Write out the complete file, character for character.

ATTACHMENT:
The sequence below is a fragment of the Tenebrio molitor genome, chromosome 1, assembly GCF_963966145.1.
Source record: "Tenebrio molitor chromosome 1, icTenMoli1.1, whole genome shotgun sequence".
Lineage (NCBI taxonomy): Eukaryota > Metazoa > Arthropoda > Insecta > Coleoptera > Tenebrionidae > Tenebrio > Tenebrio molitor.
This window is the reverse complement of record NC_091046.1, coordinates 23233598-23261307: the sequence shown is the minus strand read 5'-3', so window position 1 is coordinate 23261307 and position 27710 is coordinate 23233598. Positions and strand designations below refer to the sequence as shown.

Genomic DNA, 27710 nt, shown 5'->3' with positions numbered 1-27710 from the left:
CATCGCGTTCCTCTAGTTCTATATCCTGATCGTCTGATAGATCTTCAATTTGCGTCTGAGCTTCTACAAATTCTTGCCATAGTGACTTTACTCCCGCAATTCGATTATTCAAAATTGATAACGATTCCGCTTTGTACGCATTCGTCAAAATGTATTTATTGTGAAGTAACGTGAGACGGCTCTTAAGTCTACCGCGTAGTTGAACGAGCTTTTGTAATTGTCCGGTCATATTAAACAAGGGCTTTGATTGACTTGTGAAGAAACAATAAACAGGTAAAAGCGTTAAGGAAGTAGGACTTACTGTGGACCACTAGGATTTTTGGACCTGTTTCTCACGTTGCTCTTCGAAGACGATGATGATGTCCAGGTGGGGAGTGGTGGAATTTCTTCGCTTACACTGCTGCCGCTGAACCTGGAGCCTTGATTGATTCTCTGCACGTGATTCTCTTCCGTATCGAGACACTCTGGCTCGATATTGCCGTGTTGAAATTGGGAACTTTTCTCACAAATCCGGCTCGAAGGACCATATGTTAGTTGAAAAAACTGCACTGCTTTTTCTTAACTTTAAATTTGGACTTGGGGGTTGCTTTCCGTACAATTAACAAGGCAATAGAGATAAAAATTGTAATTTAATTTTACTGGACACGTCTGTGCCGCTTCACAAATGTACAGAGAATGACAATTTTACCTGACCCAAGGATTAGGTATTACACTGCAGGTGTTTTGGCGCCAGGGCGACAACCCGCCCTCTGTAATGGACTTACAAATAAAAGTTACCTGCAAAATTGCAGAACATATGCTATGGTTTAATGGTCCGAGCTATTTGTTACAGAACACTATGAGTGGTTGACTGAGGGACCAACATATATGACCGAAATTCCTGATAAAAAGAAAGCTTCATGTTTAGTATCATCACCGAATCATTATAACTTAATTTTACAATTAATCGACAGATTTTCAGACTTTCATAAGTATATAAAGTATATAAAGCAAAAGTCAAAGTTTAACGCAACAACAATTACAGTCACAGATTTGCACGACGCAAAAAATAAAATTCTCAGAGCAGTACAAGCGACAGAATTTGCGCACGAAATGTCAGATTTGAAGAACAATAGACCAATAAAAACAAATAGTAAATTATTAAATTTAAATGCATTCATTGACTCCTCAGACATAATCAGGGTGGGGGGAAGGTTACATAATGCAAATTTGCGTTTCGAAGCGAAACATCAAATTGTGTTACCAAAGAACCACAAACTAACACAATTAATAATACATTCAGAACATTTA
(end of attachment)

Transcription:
The sequence below is a fragment of the Tenebrio molitor genome, chromosome 1, assembly GCF_963966145.1.
Source record: "Tenebrio molitor chromosome 1, icTenMoli1.1, whole genome shotgun sequence".
Lineage (NCBI taxonomy): Eukaryota > Metazoa > Arthropoda > Insecta > Coleoptera > Tenebrionidae > Tenebrio > Tenebrio molitor.
This window is the reverse complement of record NC_091046.1, coordinates 23233598-23261307: the sequence shown is the minus strand read 5'-3', so window position 1 is coordinate 23261307 and position 27710 is coordinate 23233598. Positions and strand designations below refer to the sequence as shown.

Genomic DNA, 27710 nt, shown 5'->3' with positions numbered 1-27710 from the left:
CATCGCGTTCCTCTAGTTCTATATCCTGATCGTCTGATAGATCTTCAATTTGCGTCTGAGCTTCTACAAATTCTTGCCATAGTGACTTTACTCCCGCAATTCGATTATTCAAAATTGATAACGATTCCGCTTTGTACGCATTCGTCAAAATGTATTTATTGTGAAGTAACGTGAGACGGCTCTTAAGTCTACCGCGTAGTTGAACGAGCTTTTGTAATTGTCCGGTCATATTAAACAAGGGCTTTGATTGACTTGTGAAGAAACAATAAACAGGTAAAAGCGTTAAGGAAGTAGGACTTACTGTGGACCACTAGGATTTTTGGACCTGTTTCTCACGTTGCTCTTCGAAGACGATGATGATGTCCAGGTGGGGAGTGGTGGAATTTCTTCGCTTACACTGCTGCCGCTGAACCTGGAGCCTTGATTGATTCTCTGCACGTGATTCTCTTCCGTATCGAGACACTCTGGCTCGATATTGCCGTGTTGAAATTGGGAACTTTTCTCACAAATCCGGCTCGAAGGACCATATGTTAGTTGAAAAAACTGCACTGCTTTTTCTTAACTTTAAATTTGGACTTGGGGGTTGCTTTCCGTACAATTAACAAGGCAATAGAGATAAAAATTGTAATTTAATTTTACTGGACACGTCTGTGCCGCTTCACAAATGTACAGAGAATGACAATTTTACCTGACCCAAGGATTAGGTATTACACTGCAGGTGTTTTGGCGCCAGGGCGACAACCCGCCCTCTGTAATGGACTTACAAATAAAAGTTACCTGCAAAATTGCAGAACATATGCTATGGTTTAATGGTCCGAGCTATTTGTTACAGAACACTATGAGTGGTTGACTGAGGGACCAACATATATGACCGAAATTCCTGATAAAAAGAAAGCTTCATGTTTAGTATCATCACCGAATCATTATAACTTAATTTTACAATTAATCGACAGATTTTCAGACTTTCATAAGTATATAAAGTATATAAAGCAAAAGTCAAAGTTTAACGCAACAACAATTACAGTCACAGATTTGCACGACGCAAAAAATAAAATTCTCAGAGCAGTACAAGCGACAGAATTTGCGCACGAAATGTCAGATTTGAAGAACAATAGACCAATAAAAACAAATAGTAAATTATTAAATTTAAATGCATTCATTGACTCCTCAGACATAATCAGGGTGGGGGGAAGGTTACATAATGCAAATTTGCGTTTCGAAGCGAAACATCAAATTGTGTTACCAAAGAACCACAAACTAACACAATTAATAATACATTCAGAACATTTA